“There’s a period problem in the first world and a period problem in the developing world. Why no innovation? Why is no one talking about it?”
Colombian-born Diana Sierra is waging her own fight for menstrual progress by designing underwear that directly responds to the needs of girls and women in developing countries. A couple of years ago, Sierra left her industrial design job at Panasonic when, surrounded by facial steams and massage machines, she realised she was designing “for the 10 per cent of people who can pay for this stuff. Ninety per cent of the population are worthy of good products, but they don’t have this income, so they’re not seen as a good market,” she says.
In 2014, she launched BeGirl, a design company that creates high-performance menstrual pads and underwear. She got the idea during a United Nations internship in rural Uganda, where she taught locals how to turn arts and crafts into businesses. “I had 12-year-old girls knocking on the door saying they wanted to be part of the workshop.”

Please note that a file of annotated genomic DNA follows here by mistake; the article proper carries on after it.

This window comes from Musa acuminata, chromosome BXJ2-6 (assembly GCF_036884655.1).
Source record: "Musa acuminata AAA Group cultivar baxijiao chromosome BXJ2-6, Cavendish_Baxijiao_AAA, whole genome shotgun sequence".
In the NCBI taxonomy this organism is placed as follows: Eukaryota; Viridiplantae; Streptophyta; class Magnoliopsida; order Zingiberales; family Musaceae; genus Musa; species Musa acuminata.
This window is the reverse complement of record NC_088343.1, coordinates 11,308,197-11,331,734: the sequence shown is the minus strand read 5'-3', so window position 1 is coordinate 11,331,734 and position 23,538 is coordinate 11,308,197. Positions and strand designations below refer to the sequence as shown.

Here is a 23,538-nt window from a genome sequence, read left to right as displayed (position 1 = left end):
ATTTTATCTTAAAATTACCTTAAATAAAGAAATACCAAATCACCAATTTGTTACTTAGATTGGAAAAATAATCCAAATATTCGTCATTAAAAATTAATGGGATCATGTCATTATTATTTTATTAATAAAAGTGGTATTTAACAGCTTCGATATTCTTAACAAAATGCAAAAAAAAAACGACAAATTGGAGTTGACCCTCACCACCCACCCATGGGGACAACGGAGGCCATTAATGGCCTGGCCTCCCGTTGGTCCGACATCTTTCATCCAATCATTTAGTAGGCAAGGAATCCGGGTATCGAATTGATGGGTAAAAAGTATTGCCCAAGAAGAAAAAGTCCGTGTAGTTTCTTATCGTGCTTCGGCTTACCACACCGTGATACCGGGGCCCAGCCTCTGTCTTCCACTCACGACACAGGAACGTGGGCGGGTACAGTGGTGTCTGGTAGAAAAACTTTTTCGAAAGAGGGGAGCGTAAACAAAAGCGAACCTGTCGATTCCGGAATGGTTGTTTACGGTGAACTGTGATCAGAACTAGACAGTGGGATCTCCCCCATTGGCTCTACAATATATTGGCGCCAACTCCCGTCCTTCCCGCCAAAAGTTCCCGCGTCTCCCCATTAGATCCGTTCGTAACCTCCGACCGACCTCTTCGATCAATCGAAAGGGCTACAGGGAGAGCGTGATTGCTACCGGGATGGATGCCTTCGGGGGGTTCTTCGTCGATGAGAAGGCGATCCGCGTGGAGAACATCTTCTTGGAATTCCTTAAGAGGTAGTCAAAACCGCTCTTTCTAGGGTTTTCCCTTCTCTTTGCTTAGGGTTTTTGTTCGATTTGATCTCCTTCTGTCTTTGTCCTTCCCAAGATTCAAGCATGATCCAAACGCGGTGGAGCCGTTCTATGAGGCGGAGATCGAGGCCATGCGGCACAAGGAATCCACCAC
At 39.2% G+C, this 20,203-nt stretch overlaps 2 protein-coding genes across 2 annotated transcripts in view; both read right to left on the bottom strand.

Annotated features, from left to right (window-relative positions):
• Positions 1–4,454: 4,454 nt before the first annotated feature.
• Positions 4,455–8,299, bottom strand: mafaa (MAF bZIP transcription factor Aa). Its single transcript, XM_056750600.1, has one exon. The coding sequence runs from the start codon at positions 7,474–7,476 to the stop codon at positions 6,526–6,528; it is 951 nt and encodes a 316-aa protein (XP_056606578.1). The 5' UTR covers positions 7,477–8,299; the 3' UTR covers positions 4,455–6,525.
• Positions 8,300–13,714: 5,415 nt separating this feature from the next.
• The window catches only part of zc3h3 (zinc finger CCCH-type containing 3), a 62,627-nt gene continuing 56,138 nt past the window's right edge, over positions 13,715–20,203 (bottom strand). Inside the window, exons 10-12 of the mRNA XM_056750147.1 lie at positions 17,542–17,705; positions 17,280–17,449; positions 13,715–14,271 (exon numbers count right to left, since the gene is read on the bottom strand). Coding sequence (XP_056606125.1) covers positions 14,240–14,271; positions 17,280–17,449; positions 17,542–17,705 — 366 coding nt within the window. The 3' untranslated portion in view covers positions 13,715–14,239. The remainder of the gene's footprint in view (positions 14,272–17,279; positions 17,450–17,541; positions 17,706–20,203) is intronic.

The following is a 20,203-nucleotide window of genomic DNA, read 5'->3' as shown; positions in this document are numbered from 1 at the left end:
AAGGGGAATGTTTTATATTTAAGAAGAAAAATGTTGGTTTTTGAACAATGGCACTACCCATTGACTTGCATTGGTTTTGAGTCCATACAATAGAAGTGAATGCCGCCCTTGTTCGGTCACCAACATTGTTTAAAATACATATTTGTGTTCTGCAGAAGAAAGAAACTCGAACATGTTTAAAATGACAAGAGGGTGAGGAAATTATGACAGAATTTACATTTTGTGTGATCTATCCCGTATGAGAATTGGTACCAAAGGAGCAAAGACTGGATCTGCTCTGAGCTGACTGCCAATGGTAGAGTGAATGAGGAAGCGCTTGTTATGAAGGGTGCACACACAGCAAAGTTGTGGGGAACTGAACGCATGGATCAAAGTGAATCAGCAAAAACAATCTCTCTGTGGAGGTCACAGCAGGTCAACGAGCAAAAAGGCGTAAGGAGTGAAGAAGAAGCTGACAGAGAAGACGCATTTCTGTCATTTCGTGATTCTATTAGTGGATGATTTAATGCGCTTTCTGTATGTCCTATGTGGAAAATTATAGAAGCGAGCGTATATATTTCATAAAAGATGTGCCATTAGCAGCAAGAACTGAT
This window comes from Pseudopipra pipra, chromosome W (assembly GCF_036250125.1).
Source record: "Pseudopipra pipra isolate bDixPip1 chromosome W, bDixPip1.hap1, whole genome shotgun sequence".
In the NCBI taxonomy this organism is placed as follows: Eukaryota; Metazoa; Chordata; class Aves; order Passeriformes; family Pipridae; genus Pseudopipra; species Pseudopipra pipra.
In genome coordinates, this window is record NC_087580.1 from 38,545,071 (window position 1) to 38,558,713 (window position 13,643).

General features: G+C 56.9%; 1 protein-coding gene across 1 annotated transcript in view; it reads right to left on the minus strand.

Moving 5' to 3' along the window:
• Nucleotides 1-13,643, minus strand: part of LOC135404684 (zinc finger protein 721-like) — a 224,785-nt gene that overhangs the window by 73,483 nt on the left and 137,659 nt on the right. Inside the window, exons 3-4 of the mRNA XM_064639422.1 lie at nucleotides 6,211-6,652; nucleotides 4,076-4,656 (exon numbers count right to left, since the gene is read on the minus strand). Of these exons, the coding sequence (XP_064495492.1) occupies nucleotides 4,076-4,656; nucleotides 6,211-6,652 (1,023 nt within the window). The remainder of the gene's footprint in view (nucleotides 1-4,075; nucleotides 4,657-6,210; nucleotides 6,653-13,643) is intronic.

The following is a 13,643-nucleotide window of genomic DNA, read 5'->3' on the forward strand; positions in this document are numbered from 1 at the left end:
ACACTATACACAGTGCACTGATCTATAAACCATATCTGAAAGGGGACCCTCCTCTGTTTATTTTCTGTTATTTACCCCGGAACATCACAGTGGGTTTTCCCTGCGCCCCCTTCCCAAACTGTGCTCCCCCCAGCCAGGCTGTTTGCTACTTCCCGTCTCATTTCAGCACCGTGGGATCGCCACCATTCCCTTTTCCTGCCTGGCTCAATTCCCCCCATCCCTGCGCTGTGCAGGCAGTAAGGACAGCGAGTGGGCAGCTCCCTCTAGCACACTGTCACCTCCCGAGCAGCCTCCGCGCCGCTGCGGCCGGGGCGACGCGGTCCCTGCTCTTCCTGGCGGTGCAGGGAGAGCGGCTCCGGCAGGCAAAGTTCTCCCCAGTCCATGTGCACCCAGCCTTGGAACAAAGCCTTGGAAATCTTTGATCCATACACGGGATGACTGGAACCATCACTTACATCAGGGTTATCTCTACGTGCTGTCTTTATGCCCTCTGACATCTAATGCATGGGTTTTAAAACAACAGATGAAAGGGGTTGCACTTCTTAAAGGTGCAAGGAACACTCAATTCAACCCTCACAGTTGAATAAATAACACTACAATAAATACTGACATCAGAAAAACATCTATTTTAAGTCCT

A teacher explained why they weren’t in school – they were menstruating. Stunned, Sierra hacked sanitary pads using material from an umbrella and mosquito net. She knew girls in Uganda used pieces of cloth to absorb their period blood, so she built underwear with a leak-proof mesh pocket that can be filled with cloth or other clean materials.
Since last year, BeGirl has distributed more than 15,000 pairs of reusable underwear in Uganda, Rwanda, Tanzania, Malawi and 10 other countries. BeGirl underwear are bright and cheerful, and for each sale the company donates a pair to a girl in need. “You cannot assume that just because someone has low income, someone has low expectations or low aspirations,” she says. “It’s not just giving a girl a panty or pad. It’s giving knowledge so she can own her body and make informed decisions.”